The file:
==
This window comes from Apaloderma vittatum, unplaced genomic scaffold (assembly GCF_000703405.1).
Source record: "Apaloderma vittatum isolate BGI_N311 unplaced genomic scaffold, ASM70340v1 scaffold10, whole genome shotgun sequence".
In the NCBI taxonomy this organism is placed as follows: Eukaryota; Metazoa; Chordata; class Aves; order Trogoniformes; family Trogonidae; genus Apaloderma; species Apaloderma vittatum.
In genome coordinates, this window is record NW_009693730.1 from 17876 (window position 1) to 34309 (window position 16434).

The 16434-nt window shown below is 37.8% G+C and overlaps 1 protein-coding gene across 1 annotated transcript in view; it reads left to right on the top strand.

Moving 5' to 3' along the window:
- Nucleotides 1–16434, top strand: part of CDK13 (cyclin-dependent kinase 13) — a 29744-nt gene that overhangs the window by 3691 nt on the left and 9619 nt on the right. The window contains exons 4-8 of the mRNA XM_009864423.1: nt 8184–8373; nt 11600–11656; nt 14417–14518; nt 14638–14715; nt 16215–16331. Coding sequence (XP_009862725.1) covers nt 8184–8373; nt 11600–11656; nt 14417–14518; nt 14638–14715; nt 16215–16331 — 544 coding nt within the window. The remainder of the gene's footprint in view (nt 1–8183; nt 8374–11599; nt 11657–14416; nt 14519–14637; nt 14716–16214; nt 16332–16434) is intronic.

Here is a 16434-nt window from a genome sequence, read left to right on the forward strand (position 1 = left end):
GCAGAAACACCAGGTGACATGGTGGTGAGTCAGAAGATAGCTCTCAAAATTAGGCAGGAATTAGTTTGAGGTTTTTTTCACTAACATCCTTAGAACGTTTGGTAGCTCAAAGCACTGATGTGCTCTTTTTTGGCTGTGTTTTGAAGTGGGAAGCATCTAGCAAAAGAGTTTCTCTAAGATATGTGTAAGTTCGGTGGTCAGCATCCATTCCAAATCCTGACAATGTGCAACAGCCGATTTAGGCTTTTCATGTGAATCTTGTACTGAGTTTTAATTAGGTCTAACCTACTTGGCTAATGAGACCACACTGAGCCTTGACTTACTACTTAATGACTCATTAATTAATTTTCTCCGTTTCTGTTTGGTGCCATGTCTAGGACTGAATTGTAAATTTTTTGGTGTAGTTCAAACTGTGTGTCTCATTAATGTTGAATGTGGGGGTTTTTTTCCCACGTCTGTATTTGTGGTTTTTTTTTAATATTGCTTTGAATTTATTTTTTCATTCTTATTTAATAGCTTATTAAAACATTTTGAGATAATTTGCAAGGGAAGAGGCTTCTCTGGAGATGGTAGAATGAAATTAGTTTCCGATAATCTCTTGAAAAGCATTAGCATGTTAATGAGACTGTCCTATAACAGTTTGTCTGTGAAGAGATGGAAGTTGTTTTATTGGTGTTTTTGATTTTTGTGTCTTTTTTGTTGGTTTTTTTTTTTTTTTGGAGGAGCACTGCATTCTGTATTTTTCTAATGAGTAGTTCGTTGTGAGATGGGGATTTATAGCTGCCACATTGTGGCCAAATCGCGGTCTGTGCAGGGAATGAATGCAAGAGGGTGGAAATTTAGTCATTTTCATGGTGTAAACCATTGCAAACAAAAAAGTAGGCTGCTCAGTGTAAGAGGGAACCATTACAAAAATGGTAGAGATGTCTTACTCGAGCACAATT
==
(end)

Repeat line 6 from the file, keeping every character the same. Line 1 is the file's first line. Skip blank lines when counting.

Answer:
Moving 5' to 3' along the window: